NATIONALLY MANDATED PROGRAMS
ACHIEVEMENT WEEK - Originally designed to promote the study of Negro life and history. Today, Achievement Week is used to seek out and give due recognition to those individuals at the local and national levels who have made a noteworthy contribution toward improving the quality of life for black Americans (see also National High School Essay Contest).
SCHOLARSHIP - The Scholarship Program is intended to promote academic excellence among the undergraduate
members. Graduate Chapters are expected to provide financial assistance to student members and non-members. A portion of the fraternity's national budget is allocated to scholarships through the Charles R, Drew Memorial Scholarship Commission.
NATIONAL SOCIAL ACTION POGRAM - A national committee coordinates the multifeceted program of
The various chapters. Most chapters are involved in voter registration, "getting-out-to-vote," support of the NAACP, the National Urban League and hundreds of other programs.
TALENT HUNT PROGRAM – Originated in the Sixth District (North Carolina and South Carolina) and made its debut at the 1953 Cincinnati Grand Conclave. This program provides exposure, encouragement and financial assistance to talented young people. Currently, some participants at the national level are awarded college scholarships.
MEMORIAL SERVICE - March 12 of each year has been established as Memorial Day. Chapters are expected to conduct an appropriate service to recall to memory those members who have entered Omega Chapter.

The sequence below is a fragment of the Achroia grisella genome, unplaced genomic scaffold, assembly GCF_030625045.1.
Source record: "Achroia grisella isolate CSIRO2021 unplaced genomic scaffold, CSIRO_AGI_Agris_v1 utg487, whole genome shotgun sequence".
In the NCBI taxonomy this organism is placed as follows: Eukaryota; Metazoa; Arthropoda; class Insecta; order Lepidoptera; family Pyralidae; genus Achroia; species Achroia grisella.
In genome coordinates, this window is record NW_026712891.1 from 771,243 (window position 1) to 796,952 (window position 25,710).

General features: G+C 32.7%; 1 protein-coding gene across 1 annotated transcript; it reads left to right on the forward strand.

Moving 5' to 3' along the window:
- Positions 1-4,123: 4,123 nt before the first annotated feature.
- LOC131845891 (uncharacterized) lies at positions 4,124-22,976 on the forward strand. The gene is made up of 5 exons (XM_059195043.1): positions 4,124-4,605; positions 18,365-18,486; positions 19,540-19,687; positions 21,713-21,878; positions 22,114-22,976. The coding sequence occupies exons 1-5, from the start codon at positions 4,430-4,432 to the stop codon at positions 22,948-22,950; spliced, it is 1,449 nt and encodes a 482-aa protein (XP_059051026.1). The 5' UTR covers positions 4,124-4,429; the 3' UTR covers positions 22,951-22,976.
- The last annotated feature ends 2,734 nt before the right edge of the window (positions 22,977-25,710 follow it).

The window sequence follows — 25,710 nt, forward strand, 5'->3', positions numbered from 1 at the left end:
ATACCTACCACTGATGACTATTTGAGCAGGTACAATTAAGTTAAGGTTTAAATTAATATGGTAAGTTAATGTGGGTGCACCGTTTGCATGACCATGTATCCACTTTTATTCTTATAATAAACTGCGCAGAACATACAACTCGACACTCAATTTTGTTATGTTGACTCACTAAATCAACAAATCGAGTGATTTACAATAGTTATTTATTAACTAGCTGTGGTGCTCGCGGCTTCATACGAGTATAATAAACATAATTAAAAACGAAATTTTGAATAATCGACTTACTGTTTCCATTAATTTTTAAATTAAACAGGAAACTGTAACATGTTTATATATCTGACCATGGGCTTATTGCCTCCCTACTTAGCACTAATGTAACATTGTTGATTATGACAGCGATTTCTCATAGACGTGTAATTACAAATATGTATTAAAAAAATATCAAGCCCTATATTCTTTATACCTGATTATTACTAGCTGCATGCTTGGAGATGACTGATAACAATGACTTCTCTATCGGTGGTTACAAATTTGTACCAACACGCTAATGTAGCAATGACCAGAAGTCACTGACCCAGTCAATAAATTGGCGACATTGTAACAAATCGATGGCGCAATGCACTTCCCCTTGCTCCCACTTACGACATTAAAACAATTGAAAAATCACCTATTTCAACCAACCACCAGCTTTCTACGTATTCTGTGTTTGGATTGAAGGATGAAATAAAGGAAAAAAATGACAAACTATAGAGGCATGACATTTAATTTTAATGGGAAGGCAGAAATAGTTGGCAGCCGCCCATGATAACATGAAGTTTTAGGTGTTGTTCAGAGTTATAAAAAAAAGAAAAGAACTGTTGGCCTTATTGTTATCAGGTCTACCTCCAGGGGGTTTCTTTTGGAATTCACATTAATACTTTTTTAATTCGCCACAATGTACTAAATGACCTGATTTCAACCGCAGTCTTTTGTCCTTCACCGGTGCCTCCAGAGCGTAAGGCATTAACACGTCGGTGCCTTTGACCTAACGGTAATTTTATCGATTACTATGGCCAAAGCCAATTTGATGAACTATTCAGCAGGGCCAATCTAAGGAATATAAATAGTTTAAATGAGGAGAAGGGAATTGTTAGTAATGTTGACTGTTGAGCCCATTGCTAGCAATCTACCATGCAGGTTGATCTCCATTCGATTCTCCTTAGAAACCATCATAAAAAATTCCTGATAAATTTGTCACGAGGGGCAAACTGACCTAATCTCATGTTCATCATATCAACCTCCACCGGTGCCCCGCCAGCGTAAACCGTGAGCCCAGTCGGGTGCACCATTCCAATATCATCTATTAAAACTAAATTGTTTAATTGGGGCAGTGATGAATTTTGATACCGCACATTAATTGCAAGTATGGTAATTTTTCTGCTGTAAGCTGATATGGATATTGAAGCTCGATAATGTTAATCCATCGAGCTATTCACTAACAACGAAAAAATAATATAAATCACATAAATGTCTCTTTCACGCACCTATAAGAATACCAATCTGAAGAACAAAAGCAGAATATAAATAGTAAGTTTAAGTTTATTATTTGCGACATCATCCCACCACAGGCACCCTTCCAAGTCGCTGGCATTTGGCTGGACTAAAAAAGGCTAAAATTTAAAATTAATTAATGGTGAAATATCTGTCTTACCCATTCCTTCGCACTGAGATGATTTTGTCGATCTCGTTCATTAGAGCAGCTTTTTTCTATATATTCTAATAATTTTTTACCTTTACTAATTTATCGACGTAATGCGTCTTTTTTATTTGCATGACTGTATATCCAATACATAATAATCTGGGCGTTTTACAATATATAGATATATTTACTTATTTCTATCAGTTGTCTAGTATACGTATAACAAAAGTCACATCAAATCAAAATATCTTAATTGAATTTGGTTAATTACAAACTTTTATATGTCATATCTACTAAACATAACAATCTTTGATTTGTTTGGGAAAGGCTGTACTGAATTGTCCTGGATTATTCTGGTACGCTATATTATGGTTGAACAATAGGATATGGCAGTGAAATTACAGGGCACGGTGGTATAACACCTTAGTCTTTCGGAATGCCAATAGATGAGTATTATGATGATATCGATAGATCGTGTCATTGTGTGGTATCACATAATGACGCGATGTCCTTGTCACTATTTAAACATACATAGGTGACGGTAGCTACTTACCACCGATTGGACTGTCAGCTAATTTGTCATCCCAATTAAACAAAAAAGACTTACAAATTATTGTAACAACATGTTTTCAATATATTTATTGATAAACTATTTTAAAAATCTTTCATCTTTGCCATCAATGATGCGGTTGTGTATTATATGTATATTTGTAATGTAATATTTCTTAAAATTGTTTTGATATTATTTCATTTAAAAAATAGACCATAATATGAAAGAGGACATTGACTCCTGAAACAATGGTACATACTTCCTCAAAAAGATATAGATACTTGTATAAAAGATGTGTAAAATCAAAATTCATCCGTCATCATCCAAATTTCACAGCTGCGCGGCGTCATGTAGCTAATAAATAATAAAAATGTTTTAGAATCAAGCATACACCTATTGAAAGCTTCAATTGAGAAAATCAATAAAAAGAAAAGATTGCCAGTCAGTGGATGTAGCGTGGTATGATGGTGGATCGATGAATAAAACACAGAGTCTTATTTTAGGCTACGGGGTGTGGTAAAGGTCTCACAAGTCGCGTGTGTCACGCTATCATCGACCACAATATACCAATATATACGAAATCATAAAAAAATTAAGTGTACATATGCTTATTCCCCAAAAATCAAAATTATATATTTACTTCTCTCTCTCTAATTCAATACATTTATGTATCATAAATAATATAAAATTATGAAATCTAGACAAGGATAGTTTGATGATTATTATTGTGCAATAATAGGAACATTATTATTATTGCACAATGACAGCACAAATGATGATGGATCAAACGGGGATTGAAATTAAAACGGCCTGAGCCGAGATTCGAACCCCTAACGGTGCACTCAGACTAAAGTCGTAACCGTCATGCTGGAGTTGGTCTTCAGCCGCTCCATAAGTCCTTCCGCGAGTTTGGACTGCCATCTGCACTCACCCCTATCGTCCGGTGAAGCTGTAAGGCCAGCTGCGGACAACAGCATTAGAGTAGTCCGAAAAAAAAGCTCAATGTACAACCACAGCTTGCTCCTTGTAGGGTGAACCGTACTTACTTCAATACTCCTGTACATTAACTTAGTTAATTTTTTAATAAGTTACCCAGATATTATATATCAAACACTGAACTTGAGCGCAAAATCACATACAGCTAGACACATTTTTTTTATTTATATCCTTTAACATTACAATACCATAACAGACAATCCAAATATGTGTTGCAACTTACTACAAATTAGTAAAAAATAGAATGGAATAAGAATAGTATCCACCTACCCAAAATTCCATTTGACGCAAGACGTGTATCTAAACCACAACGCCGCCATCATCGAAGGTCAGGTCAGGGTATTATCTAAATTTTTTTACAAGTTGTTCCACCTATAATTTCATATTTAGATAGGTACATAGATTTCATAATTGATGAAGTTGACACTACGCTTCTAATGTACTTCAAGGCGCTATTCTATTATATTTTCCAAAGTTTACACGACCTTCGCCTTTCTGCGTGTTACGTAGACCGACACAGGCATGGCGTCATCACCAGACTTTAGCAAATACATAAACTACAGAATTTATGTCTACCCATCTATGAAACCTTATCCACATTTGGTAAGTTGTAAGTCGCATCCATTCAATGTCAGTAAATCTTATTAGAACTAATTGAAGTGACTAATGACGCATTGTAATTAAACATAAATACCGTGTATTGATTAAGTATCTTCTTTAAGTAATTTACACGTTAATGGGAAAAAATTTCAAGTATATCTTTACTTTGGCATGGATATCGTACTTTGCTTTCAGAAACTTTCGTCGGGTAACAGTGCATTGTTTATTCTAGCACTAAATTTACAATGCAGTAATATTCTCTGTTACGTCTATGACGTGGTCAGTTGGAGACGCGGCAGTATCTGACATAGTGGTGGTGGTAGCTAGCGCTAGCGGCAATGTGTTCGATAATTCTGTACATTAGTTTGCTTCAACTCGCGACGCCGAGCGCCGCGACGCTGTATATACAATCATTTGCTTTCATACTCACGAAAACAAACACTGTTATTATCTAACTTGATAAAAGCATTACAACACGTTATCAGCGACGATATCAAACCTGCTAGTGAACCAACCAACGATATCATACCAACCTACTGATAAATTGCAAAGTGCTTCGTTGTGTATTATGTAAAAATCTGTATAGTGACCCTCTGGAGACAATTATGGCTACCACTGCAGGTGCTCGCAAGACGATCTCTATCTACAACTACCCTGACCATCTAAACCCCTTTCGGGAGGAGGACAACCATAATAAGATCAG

RECLAMATION and RETENTION- Some brothers, for various reasons, are not currently enjoying the full benefits of Omega. At the national, district, and local levels there must be an organized and concerted effort to return inactive brothers to a full participatory status.
NATIONAL HIGH SCHOOL ESSAY CONTEST – This is a phase of the National Achievement Week Observance held in November of each year. The contest is open to all college-bound high school seniors. College scholarships are awarded to the winners, each of whom must submit an essay on a theme/topic which is chosen annually by the fraternity.
ASSAULT ON ILLITERACY PROGRAM (AOIP) - AOIP had its conceptual roots established in January
of 1980, when a group of publishers associated with Black Media, Inc. (BMI) was made aware that approximately 44% of black Americans could neither read nor comprehend beyond the 4th grade. Omega Psi Phi and numerous other national organizations joined together to attack and ultimately reduce and eradicate illiteracy among Blacks through reading tutorial programs and other efforts.
UNITED NEGRO COLLEGE FUND - Each year the fraternity gives at least $50,000 to the United Negro College fund in furtherance of Omega’s perpetual effort to provide philanthropic support to historically black college.
CHARLES R. DREW BLOOD DRIVE - Each year, every chapter must hold an annual Blood Drive in June.
"Friendship is Essential to the Soul"